Nairobi, Kenya — Campaigning for the top job in the Democratic Republic of Congo is in full swing, a little more than a week before the country is due to hold presidential elections.
Incumbent President Felix Tshisekedi, who’s seeking a second term, launched his campaign bid by urging thousands of supporters to renew their trust in him.
Other candidates competing for the same job include a Nobel Peace Prize winner, Denis Mukwege; a rival who came in second place in the 2018 presidential elections, Martin Fayulu; and the former governor of copper-rich Katanga region, Moise Katumbi.
Dany Ayida, a senior resident director for the National Democratic Institute in the DRC, says some in the opposition are already forming alliances.
“The candidates were 26 at the beginning of the campaign… we know 3 or 4 candidates decided to join Moise Katumbi. We know discussions are going on between Mukwege and Fayulu. We don’t know if they’ll keep their candidacies or join effort to have a common candidate,” he told VOA.
Ayida, who spoke with VOA from the DRC capital of Kinshasa, says the independent national electoral commission – known by its French acronym CENI – is doing its best to ensure the elections take place on December 20th but challenges related to disseminating voting materials and insecurity in some parts of the country remain.
CENI recently announced there was a fire at one of their locations that affected voting materials, including voting machines.
“Now this is a challenge. We don’t know if they’ve been replaced yet or if CENI is going to buy some new materials. Apart from that, some candidates also in terms of accessing some regions, some territories like in the eastern Congo, this is a challenge,” Ayida says.
DRC is Africa’s second largest country. Its eastern part is home to at least 100 different rebel groups and has been plagued by violence.
Recent escalations have pushed the number of people displaced within Congo to nearly seven million, according to the International Organization for Migration.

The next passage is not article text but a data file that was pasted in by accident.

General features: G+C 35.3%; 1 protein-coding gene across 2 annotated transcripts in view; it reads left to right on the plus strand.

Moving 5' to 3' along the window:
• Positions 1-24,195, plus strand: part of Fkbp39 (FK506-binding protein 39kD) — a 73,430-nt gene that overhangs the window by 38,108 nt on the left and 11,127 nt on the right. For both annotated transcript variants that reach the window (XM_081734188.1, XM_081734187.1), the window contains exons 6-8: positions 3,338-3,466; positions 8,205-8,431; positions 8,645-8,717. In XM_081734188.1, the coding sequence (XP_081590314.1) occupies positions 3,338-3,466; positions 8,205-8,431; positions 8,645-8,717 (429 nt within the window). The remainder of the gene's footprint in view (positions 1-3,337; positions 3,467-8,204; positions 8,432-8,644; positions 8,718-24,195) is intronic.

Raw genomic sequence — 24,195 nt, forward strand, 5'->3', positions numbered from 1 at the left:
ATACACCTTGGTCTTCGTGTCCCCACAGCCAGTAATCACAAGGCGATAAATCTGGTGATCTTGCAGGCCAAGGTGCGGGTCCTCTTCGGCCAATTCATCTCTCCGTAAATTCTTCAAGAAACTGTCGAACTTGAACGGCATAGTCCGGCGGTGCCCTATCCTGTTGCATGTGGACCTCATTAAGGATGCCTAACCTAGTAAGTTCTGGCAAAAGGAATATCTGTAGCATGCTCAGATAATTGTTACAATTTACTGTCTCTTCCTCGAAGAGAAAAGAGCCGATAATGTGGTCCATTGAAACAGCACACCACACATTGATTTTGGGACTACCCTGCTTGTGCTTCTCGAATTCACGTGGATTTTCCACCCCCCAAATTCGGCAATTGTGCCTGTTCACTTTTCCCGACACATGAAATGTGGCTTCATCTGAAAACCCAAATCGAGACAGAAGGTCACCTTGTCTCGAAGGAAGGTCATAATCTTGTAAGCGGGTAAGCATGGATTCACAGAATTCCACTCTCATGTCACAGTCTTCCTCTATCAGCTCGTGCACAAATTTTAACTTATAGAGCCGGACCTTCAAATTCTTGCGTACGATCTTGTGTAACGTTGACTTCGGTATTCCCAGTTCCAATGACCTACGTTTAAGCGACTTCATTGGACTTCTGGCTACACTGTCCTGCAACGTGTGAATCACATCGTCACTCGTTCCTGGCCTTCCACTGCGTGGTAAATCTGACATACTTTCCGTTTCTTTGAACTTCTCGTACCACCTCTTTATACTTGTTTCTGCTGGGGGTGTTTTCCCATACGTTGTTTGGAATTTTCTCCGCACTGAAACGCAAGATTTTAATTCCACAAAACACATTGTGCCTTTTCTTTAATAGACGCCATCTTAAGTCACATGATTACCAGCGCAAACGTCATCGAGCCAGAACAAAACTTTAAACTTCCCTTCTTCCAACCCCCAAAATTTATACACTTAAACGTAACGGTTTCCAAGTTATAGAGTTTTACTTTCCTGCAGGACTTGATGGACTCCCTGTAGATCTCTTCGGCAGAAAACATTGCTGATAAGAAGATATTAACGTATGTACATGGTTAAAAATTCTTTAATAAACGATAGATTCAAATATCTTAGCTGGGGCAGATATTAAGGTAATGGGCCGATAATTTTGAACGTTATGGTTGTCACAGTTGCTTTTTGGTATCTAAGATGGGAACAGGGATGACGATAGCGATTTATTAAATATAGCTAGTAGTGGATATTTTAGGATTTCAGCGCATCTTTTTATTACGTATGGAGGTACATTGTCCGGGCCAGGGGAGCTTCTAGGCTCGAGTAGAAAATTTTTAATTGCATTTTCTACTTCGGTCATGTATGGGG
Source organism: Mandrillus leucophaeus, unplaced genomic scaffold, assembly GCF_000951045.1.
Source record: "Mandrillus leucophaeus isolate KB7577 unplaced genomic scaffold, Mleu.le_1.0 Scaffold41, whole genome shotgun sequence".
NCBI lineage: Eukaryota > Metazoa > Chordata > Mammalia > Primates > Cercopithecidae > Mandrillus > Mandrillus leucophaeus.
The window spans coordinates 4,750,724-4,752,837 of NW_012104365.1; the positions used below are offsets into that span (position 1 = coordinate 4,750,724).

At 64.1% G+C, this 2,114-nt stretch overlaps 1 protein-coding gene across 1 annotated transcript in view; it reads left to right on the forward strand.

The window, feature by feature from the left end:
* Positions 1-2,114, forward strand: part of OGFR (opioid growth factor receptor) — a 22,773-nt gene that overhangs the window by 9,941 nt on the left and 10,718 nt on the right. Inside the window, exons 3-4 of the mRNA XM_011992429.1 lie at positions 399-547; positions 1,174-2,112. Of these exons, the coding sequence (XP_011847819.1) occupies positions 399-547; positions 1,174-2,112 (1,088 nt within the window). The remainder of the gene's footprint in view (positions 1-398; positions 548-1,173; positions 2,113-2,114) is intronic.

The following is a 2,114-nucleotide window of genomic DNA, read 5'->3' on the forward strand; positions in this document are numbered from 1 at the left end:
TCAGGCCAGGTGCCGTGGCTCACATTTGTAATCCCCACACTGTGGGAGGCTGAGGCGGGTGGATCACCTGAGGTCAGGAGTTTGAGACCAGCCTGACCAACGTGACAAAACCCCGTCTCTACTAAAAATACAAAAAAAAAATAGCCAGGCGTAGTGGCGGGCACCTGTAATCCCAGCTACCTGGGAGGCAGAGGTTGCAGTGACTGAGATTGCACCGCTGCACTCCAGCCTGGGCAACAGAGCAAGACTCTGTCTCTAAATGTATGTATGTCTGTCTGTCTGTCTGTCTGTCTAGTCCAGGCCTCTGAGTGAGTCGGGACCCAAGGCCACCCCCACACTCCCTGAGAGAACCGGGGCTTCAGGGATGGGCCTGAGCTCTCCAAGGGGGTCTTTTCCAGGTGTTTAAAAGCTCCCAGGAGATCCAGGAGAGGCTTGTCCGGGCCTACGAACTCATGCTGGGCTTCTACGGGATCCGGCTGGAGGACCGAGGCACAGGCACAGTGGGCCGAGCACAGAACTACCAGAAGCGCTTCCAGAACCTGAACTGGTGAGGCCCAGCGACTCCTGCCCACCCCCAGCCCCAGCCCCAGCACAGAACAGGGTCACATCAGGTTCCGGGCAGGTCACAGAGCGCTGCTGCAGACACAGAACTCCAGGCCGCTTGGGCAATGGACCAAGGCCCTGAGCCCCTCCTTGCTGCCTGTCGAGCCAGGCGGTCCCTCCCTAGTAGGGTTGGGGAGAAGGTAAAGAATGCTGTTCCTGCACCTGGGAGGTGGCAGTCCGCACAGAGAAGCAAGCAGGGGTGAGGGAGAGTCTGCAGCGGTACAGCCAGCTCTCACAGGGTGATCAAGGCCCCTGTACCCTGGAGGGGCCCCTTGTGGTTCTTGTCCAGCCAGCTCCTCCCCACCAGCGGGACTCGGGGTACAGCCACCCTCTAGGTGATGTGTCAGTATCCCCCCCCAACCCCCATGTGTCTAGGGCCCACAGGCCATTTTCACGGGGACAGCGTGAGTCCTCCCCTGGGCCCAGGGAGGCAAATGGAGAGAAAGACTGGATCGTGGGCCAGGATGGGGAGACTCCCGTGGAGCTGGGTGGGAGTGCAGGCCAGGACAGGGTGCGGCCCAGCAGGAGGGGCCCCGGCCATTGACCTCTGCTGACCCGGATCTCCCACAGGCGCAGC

A force assembled by the East African Community was deployed in the area last year to help defeat some of the rebel groups, including the M23, a pro-Tutsi militia. But President Tshisekedi has repeatedly criticized the force for being ineffective and has asked them to withdraw.
Aimable Ndarishize is from South Kivu province but has been a refugee in Kenya the past two years.
“I agree with the government, but the government shouldn’t just ask these types of forces to leave for the sake of kicking them out,” Ndarishize told VOA. “The government should also put in place measures to deal with the issue.”
He says it almost doesn’t matter who wins the election but notes that given DRC’s rich supply of natural resources, he would prefer someone who would develop his country. Plus, he’d like to return.
“It’s best I go home [one day] and I would prefer that … whoever wins, whether it’s a second term for Tshisekedi, or it’s Katumbi or someone else, the priority should be securing the country,” he says..
A feeling echoed by Eric Bagirubwira, a civil society member who spoke with VOA from Goma. He says he is not impressed with Tshisekedi’s first term, which is why he’s supporting a different candidate.
“He promised the whole DRC population that his first combat will be the restoration of peace especially in the Eastern DRC but so far, security remains a dream in this part. Secondly, talking about infrastructures, you can try to move around different corners of this country, you can see that these days there are no roads,” Bagirubwira says.
But even if one can find roads 90 percent of the time, they are not in good condition, he says. And as a former teacher he’d like to see a little more focus and investment in the education sector.
Source link : https://allafrica.com/stories/202312110605.html
Author : [email protected] (VOA)
Publish date : 2023-12-11 19:46:18